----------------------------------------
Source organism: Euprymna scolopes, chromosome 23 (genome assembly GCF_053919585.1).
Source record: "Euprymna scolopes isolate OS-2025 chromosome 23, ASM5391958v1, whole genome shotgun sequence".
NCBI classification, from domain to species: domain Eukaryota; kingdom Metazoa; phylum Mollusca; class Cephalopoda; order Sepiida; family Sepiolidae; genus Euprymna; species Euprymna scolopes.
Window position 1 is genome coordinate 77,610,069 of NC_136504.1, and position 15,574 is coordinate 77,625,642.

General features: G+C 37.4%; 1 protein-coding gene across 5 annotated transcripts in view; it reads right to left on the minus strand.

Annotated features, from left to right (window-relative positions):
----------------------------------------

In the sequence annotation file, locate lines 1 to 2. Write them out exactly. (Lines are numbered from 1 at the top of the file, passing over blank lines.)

Source organism: Euprymna scolopes, chromosome 23 (genome assembly GCF_053919585.1).
Source record: "Euprymna scolopes isolate OS-2025 chromosome 23, ASM5391958v1, whole genome shotgun sequence".